[Federal Register Volume 80, Number 225 (Monday, November 23, 2015)]
[Rules and Regulations]
[Pages 73044-73086]
From the Federal Register Online via the Government Publishing Office [www.gpo.gov]
[FR Doc No: 2015-29496]



[[Page 73043]]

Vol. 80

Monday,

No. 225

November 23, 2015

Part II





 Federal Communications Commission





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47 CFR Parts 2, 15, 27, et al.





Unlicensed Use of TV Band and 600 MHz Band Spectrum; Final Rule

Federal Register / Vol. 80 , No. 225 / Monday, November 23, 2015 / 
Rules and Regulations

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FEDERAL COMMUNICATIONS COMMISSION

47 CFR Parts 2, 15, 27, 74, and 95

[ET Docket No. 14-165; FCC 15-99]


Unlicensed Use of TV Band and 600 MHz Band Spectrum

AGENCY: Federal Communications Commission.

ACTION: Final rule.

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SUMMARY: The Commission recently adopted rules to repurpose broadcast 
television spectrum for new wireless services via an incentive auction. 
This document modifies Commission rules for unlicensed wireless devices 
and wireless microphones in the reconstituted TV bands and the new 600 
MHz band. This document modifies the Commission's rules for unlicensed 
operations in the frequency bands that are now and will continue to be 
allocated and assigned to broadcast television services (TV bands), 
including fixed and personal/portable white space devices and 
unlicensed wireless microphones. It adopts technical and operational 
rules for unlicensed devices and wireless microphones in the 600 MHz 
guard bands, including the duplex gap, and in the 600 MHz band that 
will be repurposed for new wireless services. It also adopts rules for 
fixed and personal/portable white space device operation on channel 37 
and for the operation of unlicensed wireless microphones in the TV 
bands. This document modify the white space database rules to implement 
certain decisions, including protecting areas where new 600 MHz service 
licensees commence operation and areas used by incumbent services on 
channel 37.

DATES: Effective December 23, 2015, except for the amendments to 
Sec. Sec.  15.713(b)(2)(iv) through (v), (j)(4), (j)(10), and (j)(11), 
15.715(n) through (q), 27.1320, and 95.1111(d), which contain new or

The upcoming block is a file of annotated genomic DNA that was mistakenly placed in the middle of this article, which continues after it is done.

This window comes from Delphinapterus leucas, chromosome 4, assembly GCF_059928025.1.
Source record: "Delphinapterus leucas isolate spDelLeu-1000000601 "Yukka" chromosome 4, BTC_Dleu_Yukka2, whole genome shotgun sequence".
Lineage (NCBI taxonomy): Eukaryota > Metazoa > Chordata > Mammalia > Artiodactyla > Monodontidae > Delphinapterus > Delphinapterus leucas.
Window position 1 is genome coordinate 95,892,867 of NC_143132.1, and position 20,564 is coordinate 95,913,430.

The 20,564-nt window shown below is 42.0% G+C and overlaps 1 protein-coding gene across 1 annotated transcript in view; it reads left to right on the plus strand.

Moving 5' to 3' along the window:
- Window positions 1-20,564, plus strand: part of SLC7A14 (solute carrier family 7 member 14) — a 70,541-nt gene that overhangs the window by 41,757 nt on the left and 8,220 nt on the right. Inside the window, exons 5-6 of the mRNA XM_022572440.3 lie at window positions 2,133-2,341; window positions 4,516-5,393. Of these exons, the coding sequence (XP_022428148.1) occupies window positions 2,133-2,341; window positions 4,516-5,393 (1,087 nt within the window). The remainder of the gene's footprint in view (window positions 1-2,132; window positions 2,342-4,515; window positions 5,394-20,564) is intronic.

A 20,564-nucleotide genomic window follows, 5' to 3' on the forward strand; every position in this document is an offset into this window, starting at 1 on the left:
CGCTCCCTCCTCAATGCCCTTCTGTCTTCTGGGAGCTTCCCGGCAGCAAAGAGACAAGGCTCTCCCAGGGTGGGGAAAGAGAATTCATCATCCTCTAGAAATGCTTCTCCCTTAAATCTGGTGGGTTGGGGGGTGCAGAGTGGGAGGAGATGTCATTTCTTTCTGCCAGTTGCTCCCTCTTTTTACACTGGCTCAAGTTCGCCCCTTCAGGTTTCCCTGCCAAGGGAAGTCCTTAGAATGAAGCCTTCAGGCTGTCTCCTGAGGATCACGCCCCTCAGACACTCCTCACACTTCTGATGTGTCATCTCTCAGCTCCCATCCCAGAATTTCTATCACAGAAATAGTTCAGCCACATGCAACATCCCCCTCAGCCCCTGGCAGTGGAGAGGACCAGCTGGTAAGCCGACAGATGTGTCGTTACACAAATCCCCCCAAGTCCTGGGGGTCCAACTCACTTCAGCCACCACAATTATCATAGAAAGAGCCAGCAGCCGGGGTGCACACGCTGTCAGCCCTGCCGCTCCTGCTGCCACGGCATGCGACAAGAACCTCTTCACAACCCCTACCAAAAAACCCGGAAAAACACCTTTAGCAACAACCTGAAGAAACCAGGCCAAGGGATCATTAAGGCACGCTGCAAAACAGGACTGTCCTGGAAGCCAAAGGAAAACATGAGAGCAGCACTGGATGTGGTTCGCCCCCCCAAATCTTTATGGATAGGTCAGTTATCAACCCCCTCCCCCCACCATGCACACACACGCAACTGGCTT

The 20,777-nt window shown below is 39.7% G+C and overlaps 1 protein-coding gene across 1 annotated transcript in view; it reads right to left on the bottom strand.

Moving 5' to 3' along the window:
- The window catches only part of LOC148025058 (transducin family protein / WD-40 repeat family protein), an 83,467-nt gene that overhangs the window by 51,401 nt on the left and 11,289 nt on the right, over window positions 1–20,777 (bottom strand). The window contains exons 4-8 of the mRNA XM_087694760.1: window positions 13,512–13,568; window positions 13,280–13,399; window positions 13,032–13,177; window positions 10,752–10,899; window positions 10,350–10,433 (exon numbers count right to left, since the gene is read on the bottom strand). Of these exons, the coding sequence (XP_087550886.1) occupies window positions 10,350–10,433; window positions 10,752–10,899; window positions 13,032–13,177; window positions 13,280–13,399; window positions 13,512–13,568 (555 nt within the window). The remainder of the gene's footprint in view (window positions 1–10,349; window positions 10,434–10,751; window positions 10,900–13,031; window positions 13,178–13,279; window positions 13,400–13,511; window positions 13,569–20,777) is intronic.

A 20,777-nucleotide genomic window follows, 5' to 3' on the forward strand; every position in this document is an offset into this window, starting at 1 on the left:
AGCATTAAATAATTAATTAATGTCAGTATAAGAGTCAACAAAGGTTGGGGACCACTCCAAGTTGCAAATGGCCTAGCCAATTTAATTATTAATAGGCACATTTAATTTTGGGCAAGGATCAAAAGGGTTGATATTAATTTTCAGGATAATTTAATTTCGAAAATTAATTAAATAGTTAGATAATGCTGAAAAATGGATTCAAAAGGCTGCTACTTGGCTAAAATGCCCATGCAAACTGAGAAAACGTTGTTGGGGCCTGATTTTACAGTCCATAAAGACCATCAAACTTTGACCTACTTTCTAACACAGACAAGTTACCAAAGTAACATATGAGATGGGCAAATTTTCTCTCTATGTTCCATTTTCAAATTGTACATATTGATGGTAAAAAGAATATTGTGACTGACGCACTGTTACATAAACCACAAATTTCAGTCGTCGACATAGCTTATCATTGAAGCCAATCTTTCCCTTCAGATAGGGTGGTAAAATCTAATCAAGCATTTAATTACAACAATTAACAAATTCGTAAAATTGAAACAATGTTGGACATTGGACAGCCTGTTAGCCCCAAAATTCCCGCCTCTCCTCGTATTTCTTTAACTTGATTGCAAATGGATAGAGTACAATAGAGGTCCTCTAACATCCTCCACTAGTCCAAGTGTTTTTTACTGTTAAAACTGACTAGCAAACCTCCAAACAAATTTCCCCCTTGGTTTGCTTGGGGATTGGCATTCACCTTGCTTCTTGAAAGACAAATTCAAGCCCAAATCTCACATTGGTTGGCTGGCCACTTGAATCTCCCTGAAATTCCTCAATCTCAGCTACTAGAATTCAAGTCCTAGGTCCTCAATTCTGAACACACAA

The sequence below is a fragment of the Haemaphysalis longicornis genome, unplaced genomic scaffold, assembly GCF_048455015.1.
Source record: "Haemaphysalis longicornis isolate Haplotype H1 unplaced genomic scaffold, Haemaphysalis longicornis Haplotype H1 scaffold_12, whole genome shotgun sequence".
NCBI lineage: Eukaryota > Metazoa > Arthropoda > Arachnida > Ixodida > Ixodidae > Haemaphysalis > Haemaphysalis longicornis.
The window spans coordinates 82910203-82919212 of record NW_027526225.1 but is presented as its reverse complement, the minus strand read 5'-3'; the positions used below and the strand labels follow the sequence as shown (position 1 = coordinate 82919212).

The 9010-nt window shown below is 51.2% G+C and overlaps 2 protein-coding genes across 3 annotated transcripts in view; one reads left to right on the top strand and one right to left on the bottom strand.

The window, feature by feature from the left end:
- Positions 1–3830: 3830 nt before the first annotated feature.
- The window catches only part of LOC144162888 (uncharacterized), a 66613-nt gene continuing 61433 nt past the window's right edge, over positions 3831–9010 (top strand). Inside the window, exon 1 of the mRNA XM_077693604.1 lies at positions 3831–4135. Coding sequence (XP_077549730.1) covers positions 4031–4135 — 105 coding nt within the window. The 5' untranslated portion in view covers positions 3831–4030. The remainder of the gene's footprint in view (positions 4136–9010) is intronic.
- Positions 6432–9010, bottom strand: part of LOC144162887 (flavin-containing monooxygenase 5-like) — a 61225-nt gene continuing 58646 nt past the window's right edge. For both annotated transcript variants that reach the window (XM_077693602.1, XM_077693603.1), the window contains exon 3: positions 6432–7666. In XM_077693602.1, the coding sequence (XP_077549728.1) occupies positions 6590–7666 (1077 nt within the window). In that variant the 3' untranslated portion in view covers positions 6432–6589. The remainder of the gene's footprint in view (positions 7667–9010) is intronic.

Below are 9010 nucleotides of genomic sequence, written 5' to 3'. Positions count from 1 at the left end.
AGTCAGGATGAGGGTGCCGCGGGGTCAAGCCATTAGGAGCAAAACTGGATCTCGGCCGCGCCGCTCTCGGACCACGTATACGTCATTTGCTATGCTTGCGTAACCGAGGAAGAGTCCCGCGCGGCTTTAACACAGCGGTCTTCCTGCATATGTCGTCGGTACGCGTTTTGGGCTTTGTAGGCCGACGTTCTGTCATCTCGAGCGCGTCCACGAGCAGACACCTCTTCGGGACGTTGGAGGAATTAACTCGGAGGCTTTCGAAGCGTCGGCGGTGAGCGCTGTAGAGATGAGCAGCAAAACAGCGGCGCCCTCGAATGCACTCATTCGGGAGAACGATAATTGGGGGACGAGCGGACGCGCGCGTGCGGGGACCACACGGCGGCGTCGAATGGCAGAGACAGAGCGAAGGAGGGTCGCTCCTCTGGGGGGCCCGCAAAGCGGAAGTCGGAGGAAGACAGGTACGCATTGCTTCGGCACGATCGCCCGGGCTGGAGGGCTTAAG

modified information collection requirements that require approval by 
the OMB under the Paperwork Reduction Act (PRA). The Commission will 
publish a document in the Federal Register announcing the effective 
date when approved by OMB. The incorporation by reference listed in the 
rules is approved by the Director of the Federal Register as of 
December 23, 2015.

FOR FURTHER INFORMATION CONTACT: Hugh L. Van Tuyl, Office of 
Engineering and Technology, (202) 418-7506, email: 
Hugh.VanTuyl@fcc.gov, TTY (202) 418-2989.

SUPPLEMENTARY INFORMATION: This is a summary of the Commission's Report 
& Order (R&O), ET Docket No. 14-165, FCC 15-99, adopted August 6, 2015, 
and released August 11, 2015. The full text of this document is 
available for inspection and copying during normal business hours in 
the FCC Reference Center (Room CY-A257), 445 12th Street SW., 
Washington, DC 20554. The full text may also be downloaded at: 
www.fcc.gov. People with Disabilities: To request materials in 
accessible formats for people with disabilities (braille, large print, 
electronic files, audio format), send an email to fcc504@fcc.gov or 
call the Consumer & Governmental Affairs Bureau at 202-418-0530 
(voice), 202-418-0432 (tty).

Summary of Report and Order

    1. The R&O makes rule changes for unlicensed white space devices in 
the television broadcasting band and the 600 MHz band, while protecting 
licensed users from harmful interference. It modifies the Commission's 
part 15 rules to permit fixed and personal/portable devices to use TV 
channels previously unavailable to them while continuing to protect TV 
services from harmful interference by adjusting the technical and 
operational rules. It also adopts rules for white space device 
operations in the 600 MHz band--including the duplex gap, guard bands, 
600 MHz service band and channel 37. White space devices will continue 
to access the white space databases for channel assignments in the TV 
bands, as well as in the 600 MHz band and channel 37.
    2. The R&O also takes actions that will continue to accommodate 
unlicensed wireless microphone use in the TV bands and the 600 MHz 
band, while protecting licensed users from harmful interference. By 
codifying part 15 rules for unlicensed wireless microphone use, it 
brings these devices under the traditional policy tenets for unlicensed 
devices, i.e., they are not entitled to interference protection and 
they must not cause harmful interference to authorized services. 
Unlicensed wireless microphones will access the white space databases